Facilities Engineering Institute charges forward with a more sustainable fleet
UNIVERSITY PARK, Pa. — White paint, blue license plates and departmental fuel cards are synonymous with Penn State fleet vehicles. Over the next few years, Penn State Facilities Engineering Institute (PSFEI) staff hope terms like electric vehicle (EV) charging stations and miles per gallon of gasoline-equivalent (MPGe) will also become commonplace within Penn State Fleet Operations.
As one of the first University units to participate in the EV fleet pilot program at University Park, PSFEI recently added four hybrid electric vehicles (HEV) to its vehicle fleet for fiscal year 2020-21 and beyond. PSFEI’s more sustainable fleet now includes two plug-in hybrid electric vehicles (PHEV) — a Toyota Prius Prime and Ford Fusion Plug-in Hybrid Titanium — plus a Toyota RAV4 hybrid and Ford Explorer Police Interceptor hybrid. The new HEVs and PHEVs replaced gas-powered vehicles — a Chevrolet Impala, Ford Explorer and two Ford Fusions.
“Although full EVs would obviously be ideal, we cannot wait for the infrastructure component to be in place before we act,” said Adam Reed, PSFEI facilities condition assessment team leader. “The significance of adding regenerative hybrids — even though they have existed for years — is to reduce our use of fossil fuels. We are hoping to be able to track how much less gasoline our staff uses and how much carbon has not been sent into our atmosphere.”
Reed and Mark Garlicki, PSFEI water systems engineer, have been driving forces behind PSFEI’s sustainability initiatives in recent years. Through conversations with Penn State Sustainability Institute staff, Garlicki and Reed learned that Fleet Operations wanted to compare some PHEVs and EVs with all gas-powered vehicles. Garlicki and Reed jumped at the opportunity, researched various options and presented their findings to PSFEI leadership.
“As a group, we elected not to jump into a pure electric EV option yet for a number of reasons,” Garlicki said. “We don’t have access to a level 2 charger — a 240-volt power source — at our home base, and there is still a certain amount of battery range anxiety. We want to reliably get to our destinations and back on one fully charged battery at the start. Charging on the road presents some logistical challenges, but also takes time away from the workday, so we don’t want to take that risk at this moment.”
While the PHEVs are recharged upon return to Fleet Operations, each vehicle is equipped with a ChargePoint card, giving access to EV charging at any station on the ChargePoint network. In addition, drivers have access to charging through roaming integrations with ChargePoint and other major networks. ChargePoint currently has more than 100,000 activated public charging stations in the United States, and more than 1,200 located within Pennsylvania, according to ChargePoint. On the University Park campus, EV drivers may plug in at the Nittany Parking Deck — where a total of five ChargePoint stations are available — or the Penn Stater Hotel & Conference Center, which currently has four.
“We’re thrilled to have PSFEI working with us on this project,” said Amber Quimby, Penn State fleet vehicle manager. “We have a lot of employees across the University who utilize Fleet Operations, so we’ll be getting feedback on a larger scale, but data from a large group like PSFEI will be very helpful.”
According to administrative mileage logs, PSFEI staff drive an average of 136,000 miles a year behind the wheels of fleet vehicles — traveling for site visits, client meetings and conferences. One of PSFEI’s most-traveled staff members — W. Carey Ohl, a mechanical engineer assigned to the Pennsylvania Department of Transportation — has already experienced significant fuel savings since the RAV4 hybrid was added to the fleet in December 2020.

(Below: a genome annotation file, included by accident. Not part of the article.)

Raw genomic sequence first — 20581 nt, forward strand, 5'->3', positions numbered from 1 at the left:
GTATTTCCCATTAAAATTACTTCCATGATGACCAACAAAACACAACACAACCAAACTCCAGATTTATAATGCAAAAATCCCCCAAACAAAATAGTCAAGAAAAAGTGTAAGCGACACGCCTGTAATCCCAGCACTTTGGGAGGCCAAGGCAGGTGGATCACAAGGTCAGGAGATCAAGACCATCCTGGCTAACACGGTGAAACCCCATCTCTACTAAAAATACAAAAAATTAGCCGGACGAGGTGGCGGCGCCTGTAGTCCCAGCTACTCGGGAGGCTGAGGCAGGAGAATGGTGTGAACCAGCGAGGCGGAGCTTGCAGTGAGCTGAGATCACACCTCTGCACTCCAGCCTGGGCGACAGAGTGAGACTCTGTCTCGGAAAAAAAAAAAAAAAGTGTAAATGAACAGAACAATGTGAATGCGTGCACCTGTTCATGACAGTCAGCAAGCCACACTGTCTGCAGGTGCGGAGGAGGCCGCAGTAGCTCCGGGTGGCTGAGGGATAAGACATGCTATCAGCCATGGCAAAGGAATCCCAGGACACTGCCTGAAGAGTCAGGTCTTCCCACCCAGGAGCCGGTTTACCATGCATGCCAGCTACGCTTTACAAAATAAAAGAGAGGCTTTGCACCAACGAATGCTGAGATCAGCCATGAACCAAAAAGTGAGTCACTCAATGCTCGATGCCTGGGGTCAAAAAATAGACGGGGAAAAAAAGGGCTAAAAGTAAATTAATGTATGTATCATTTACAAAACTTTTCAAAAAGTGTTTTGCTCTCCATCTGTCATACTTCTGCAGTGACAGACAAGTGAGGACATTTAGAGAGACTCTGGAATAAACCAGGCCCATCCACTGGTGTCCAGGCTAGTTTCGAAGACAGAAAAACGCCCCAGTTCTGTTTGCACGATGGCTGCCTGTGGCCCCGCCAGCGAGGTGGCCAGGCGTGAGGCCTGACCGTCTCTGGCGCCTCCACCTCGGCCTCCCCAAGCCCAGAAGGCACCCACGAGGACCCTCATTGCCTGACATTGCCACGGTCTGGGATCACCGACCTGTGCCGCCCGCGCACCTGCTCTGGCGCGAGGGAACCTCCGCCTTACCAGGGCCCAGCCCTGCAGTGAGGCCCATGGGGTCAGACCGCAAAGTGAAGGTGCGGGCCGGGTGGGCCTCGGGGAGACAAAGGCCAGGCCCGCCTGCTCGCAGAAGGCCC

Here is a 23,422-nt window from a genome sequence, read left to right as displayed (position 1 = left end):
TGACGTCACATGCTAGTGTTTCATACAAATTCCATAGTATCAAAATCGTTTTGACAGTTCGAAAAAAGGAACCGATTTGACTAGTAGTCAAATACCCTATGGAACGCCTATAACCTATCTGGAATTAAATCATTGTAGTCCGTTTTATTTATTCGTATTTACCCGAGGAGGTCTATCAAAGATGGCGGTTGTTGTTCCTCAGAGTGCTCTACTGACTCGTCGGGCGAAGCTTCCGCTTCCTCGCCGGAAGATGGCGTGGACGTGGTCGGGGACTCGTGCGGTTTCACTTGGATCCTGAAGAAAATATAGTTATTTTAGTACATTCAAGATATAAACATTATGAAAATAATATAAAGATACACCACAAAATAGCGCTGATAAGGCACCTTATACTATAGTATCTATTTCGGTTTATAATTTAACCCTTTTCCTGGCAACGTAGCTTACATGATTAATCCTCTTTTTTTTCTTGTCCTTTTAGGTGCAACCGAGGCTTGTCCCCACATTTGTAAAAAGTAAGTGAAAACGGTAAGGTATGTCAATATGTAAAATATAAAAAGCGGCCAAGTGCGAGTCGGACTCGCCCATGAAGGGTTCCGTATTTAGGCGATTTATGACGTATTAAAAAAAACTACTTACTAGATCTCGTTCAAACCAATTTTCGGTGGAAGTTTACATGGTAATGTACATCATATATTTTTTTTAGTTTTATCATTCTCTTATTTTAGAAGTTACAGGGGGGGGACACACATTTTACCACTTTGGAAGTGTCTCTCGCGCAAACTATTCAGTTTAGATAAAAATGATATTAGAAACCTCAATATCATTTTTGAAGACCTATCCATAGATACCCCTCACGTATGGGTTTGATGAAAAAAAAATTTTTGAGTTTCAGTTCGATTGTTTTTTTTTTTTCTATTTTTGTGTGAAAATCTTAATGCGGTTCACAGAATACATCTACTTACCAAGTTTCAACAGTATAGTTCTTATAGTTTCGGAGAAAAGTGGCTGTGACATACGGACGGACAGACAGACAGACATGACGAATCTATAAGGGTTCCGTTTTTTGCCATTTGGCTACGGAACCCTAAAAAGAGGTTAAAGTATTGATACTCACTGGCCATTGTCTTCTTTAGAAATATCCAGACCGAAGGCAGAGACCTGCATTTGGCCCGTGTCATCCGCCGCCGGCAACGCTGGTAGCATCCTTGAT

“I’ve driven about 10,000 miles in the RAV4 hybrid,” Ohl said. “I’m averaging more than 36 miles per gallon (MPG). My previous fleet vehicles were Ford Fusions, which averaged 30 to 33 MPG. I’m impressed with the improvement I’ve seen with the RAV4 hybrid, because we’re comparing an all-wheel-drive sport utility vehicle with a small sedan.”
According to Quimby, adding more EVs to the fleet would depend on departmental needs and requests, but Fleet Operations does not currently plan to expand the general vehicle fleet quite yet.
“We want to understand the ins and outs of owning an EV,” Quimby said. “There are different costs associated with EVs with which we are not familiar. This pilot program is a great way for us to gather some information before we dive into potentially transitioning to more EV options.”
In addition to PSFEI’s four dedicated vehicles, Fleet Operations has added 14 HEVs and one additional PHEV — a Honda Clarity, currently in use at Shaver’s Creek Environmental Center — to the University Park fleet. The pilot program is examining the typical travel parameters including cost of gas, electricity and maintenance, as well as fuel efficiency, to determine if an EV fleet is practical. Fleet Operations plans to track and evaluate usage and costs through the end of fiscal year 2022.
Penn State Fleet Operations offers a variety of programs and services that make it easier for University employees to get to and around campus. The department provides a full range of vehicle services to the University community, including daily and long-term vehicle rental, as well as chauffeur and driver services with a bus, campus shuttle or trolley.
The Penn State Facilities Engineering Institute provides education programs, energy services, engineering services and facility condition assessments to Pennsylvania state agencies, the federal government and nonprofit organizations. The organization aims to advance its customers’ facilities engineering objectives through applied research, education and innovation.